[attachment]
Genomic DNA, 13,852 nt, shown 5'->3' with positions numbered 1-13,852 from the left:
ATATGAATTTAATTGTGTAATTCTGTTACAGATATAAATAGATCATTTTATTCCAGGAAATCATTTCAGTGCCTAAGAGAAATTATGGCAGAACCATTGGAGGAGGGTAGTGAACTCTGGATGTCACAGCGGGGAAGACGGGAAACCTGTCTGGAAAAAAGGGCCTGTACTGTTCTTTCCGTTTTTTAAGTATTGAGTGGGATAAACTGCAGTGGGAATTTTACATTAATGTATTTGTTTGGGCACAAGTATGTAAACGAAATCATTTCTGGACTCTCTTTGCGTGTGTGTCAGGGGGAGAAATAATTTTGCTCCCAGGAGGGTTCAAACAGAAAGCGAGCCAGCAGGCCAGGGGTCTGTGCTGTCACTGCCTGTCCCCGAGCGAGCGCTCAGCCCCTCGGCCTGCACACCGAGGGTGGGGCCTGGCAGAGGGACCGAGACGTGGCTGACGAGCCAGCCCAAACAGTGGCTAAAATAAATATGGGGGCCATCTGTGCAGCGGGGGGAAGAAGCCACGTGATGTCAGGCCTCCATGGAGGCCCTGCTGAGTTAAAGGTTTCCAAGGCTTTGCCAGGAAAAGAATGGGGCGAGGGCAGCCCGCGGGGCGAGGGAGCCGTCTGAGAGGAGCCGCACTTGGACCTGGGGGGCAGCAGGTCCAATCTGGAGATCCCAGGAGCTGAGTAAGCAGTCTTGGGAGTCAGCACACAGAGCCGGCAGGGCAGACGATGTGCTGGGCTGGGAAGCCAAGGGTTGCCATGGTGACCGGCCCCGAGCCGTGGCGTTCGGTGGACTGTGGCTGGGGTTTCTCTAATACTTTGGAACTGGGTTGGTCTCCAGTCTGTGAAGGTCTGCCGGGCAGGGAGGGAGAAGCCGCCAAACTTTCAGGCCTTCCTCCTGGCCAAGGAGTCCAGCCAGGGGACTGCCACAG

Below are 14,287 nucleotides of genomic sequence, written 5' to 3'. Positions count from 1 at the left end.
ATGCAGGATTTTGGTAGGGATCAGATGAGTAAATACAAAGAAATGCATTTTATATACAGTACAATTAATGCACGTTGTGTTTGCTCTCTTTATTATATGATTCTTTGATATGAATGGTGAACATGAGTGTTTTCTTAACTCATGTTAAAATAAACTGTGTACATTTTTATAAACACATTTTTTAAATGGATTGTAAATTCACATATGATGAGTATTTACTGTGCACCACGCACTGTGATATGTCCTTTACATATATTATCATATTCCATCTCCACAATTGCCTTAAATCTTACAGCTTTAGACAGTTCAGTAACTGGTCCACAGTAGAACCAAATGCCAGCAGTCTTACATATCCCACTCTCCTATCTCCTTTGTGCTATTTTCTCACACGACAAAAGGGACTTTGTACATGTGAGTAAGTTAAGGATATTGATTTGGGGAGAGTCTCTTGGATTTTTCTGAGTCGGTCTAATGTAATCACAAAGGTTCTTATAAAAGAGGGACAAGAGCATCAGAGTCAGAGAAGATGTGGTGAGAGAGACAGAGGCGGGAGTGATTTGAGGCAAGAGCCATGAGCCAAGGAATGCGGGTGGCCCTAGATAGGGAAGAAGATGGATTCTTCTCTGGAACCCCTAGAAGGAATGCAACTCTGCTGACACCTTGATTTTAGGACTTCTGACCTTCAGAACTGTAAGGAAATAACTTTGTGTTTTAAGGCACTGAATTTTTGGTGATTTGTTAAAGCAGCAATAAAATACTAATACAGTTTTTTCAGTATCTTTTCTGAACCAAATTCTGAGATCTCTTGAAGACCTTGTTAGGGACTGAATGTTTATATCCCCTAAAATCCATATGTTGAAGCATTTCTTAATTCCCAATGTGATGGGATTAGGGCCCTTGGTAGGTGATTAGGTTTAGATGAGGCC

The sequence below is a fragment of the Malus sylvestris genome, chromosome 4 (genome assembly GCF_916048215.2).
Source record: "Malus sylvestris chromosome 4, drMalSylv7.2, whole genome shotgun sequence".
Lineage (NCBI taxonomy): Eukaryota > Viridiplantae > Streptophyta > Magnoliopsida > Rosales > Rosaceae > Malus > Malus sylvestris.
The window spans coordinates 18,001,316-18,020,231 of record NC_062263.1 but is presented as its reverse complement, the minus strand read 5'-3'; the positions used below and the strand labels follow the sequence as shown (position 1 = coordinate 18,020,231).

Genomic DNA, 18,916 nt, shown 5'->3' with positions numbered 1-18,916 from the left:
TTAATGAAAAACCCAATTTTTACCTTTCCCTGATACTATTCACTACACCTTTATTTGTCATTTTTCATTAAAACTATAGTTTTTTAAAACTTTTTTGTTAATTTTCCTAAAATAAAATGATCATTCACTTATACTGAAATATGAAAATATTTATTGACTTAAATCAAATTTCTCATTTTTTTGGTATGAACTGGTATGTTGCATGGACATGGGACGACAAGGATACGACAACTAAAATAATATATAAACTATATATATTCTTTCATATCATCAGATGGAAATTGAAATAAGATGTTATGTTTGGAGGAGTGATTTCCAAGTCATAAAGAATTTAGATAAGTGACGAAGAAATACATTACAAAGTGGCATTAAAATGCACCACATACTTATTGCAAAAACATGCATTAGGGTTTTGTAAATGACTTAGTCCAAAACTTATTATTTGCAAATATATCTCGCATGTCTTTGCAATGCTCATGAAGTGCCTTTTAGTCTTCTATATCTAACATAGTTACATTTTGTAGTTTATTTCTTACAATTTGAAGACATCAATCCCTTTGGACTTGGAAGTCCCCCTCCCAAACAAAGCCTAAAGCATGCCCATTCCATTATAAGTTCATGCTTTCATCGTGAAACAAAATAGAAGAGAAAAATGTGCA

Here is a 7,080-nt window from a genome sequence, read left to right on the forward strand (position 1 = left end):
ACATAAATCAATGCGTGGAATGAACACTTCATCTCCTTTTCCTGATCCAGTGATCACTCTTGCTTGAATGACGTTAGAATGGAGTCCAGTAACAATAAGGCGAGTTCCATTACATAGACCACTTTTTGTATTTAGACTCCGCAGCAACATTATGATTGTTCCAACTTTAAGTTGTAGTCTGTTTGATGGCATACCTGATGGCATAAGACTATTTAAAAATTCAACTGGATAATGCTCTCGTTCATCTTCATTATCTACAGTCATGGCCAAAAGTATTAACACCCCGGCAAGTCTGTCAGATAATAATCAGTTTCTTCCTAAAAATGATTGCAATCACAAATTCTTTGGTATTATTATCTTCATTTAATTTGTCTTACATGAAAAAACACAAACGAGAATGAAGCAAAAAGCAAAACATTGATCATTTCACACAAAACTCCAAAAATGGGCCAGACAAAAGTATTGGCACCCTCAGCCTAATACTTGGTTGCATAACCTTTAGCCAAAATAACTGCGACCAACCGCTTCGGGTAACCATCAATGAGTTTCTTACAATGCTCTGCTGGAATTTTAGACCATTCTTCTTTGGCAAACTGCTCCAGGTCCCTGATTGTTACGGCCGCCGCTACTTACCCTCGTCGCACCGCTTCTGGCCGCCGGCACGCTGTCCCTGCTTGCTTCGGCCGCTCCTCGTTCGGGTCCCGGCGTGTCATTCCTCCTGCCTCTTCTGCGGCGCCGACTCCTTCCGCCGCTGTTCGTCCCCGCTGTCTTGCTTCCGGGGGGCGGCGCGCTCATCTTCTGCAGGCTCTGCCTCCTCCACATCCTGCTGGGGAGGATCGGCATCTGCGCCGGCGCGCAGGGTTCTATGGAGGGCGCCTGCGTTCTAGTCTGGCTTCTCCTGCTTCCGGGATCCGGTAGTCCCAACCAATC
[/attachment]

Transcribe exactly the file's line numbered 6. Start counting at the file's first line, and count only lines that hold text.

Source record: "Malus sylvestris chromosome 4, drMalSylv7.2, whole genome shotgun sequence".